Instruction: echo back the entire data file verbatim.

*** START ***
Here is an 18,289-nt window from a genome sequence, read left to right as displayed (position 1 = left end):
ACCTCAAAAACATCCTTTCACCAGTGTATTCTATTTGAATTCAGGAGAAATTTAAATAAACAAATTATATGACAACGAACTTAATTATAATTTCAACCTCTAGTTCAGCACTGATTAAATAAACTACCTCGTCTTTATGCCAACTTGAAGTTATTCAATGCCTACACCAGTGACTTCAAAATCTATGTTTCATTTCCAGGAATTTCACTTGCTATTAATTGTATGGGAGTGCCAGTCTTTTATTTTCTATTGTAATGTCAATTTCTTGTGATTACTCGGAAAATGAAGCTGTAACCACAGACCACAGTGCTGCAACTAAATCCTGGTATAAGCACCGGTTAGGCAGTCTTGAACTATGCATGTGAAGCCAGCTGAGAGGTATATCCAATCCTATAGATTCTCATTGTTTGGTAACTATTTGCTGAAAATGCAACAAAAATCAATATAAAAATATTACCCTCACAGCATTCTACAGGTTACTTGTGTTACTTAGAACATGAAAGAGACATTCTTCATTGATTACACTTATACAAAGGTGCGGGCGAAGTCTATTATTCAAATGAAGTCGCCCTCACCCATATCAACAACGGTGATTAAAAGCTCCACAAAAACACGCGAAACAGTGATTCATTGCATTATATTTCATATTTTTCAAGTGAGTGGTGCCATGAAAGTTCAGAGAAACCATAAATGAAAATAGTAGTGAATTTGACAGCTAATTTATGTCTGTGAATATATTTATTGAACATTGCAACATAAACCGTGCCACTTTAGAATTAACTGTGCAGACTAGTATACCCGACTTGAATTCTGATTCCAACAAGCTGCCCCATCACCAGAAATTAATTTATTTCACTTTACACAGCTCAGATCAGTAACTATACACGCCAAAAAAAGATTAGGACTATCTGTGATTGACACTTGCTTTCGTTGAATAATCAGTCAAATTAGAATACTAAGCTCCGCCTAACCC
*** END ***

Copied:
Here is an 18,289-nt window from a genome sequence, read left to right as displayed (position 1 = left end):
ACCTCAAAAACATCCTTTCACCAGTGTATTCTATTTGAATTCAGGAGAAATTTAAATAAACAAATTATATGACAACGAACTTAATTATAATTTCAACCTCTAGTTCAGCACTGATTAAATAAACTACCTCGTCTTTATGCCAACTTGAAGTTATTCAATGCCTACACCAGTGACTTCAAAATCTATGTTTCATTTCCAGGAATTTCACTTGCTATTAATTGTATGGGAGTGCCAGTCTTTTATTTTCTATTGTAATGTCAATTTCTTGTGATTACTCGGAAAATGAAGCTGTAACCACAGACCACAGTGCTGCAACTAAATCCTGGTATAAGCACCGGTTAGGCAGTCTTGAACTATGCATGTGAAGCCAGCTGAGAGGTATATCCAATCCTATAGATTCTCATTGTTTGGTAACTATTTGCTGAAAATGCAACAAAAATCAATATAAAAATATTACCCTCACAGCATTCTACAGGTTACTTGTGTTACTTAGAACATGAAAGAGACATTCTTCATTGATTACACTTATACAAAGGTGCGGGCGAAGTCTATTATTCAAATGAAGTCGCCCTCACCCATATCAACAACGGTGATTAAAAGCTCCACAAAAACACGCGAAACAGTGATTCATTGCATTATATTTCATATTTTTCAAGTGAGTGGTGCCATGAAAGTTCAGAGAAACCATAAATGAAAATAGTAGTGAATTTGACAGCTAATTTATGTCTGTGAATATATTTATTGAACATTGCAACATAAACCGTGCCACTTTAGAATTAACTGTGCAGACTAGTATACCCGACTTGAATTCTGATTCCAACAAGCTGCCCCATCACCAGAAATTAATTTATTTCACTTTACACAGCTCAGATCAGTAACTATACACGCCAAAAAAAGATTAGGACTATCTGTGATTGACACTTGCTTTCGTTGAATAATCAGTCAAATTAGAATACTAAGCTCCGCCTAACCC